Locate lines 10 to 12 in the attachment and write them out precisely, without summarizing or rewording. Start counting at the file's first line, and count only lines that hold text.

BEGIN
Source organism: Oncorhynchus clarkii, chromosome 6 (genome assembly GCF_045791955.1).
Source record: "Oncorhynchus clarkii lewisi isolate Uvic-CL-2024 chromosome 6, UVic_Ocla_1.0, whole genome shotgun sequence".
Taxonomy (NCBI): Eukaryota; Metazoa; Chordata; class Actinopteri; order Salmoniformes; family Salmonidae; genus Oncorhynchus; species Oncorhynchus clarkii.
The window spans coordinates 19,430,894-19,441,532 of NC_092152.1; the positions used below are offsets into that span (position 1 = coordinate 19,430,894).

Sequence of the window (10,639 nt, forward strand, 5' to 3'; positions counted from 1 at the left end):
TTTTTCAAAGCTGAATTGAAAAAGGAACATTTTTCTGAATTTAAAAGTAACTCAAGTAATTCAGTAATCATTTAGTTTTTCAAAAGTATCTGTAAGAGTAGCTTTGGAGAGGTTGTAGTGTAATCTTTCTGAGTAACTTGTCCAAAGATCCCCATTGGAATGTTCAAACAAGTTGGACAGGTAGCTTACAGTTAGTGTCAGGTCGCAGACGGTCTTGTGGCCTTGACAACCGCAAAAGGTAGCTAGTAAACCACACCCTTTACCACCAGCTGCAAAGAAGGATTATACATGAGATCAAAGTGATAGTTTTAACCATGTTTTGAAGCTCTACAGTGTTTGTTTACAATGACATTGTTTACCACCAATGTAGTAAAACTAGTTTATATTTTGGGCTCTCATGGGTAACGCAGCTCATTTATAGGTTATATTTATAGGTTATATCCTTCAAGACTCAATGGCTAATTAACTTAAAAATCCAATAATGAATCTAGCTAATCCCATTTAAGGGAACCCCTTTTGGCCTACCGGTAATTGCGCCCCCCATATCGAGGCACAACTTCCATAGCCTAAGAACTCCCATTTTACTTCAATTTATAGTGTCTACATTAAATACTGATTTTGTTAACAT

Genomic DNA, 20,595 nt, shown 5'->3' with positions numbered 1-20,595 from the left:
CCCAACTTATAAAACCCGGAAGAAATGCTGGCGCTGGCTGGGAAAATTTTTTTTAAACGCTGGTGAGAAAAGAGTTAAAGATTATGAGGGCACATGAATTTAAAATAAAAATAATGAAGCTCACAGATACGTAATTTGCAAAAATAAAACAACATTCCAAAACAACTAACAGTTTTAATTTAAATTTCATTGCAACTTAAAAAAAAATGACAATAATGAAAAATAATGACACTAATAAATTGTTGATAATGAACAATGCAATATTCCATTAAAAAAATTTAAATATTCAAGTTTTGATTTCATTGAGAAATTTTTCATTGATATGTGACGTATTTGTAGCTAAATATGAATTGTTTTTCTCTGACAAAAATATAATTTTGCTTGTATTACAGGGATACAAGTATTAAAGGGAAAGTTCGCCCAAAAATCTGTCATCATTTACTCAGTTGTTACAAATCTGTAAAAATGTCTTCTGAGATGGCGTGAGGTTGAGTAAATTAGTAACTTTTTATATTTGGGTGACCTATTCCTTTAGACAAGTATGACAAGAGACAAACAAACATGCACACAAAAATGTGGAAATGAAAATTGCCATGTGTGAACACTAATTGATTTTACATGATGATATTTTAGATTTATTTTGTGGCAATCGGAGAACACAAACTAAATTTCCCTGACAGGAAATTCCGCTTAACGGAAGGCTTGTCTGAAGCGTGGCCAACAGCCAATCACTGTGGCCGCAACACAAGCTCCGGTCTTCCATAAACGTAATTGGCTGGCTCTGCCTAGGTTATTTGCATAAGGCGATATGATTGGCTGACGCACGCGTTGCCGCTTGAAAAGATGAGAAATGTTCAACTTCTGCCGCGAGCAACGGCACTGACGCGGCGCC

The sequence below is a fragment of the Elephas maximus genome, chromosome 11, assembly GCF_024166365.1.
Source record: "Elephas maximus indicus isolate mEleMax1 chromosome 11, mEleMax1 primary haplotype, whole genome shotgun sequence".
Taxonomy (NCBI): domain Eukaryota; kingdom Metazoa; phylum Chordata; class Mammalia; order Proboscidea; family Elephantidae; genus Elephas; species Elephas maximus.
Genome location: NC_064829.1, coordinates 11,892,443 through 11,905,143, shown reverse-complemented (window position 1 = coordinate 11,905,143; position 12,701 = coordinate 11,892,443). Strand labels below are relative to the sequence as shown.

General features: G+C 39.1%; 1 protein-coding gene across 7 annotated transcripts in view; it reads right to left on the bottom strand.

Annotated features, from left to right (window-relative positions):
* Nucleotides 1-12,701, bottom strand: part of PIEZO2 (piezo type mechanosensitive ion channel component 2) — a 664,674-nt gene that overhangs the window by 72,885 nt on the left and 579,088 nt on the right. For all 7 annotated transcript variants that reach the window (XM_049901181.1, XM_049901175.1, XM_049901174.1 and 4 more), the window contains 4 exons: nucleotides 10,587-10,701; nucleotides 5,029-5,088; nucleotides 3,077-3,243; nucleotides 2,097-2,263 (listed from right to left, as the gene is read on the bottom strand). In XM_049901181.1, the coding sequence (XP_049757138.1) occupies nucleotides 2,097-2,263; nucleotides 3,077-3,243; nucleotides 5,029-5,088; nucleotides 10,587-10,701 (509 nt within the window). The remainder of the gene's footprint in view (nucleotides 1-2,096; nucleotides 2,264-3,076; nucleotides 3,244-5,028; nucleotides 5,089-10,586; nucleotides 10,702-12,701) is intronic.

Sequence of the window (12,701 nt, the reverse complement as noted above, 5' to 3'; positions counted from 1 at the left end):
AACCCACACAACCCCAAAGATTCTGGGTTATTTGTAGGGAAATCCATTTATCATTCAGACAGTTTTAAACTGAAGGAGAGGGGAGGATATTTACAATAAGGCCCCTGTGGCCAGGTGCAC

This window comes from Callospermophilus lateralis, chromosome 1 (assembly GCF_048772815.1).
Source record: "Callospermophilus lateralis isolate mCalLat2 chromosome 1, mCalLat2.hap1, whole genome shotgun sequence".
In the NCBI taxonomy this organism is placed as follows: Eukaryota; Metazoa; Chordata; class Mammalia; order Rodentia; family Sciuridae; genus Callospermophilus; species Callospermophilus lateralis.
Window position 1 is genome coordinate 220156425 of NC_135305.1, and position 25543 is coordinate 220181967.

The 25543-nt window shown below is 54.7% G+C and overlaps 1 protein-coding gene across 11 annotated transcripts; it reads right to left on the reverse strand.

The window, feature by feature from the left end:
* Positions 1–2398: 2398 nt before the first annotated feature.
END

Source record: "Elephas maximus indicus isolate mEleMax1 chromosome 11, mEleMax1 primary haplotype, whole genome shotgun sequence".
Taxonomy (NCBI): domain Eukaryota; kingdom Metazoa; phylum Chordata; class Mammalia; order Proboscidea; family Elephantidae; genus Elephas; species Elephas maximus.
Genome location: NC_064829.1, coordinates 11,892,443 through 11,905,143, shown reverse-complemented (window position 1 = coordinate 11,905,143; position 12,701 = coordinate 11,892,443). Strand labels below are relative to the sequence as shown.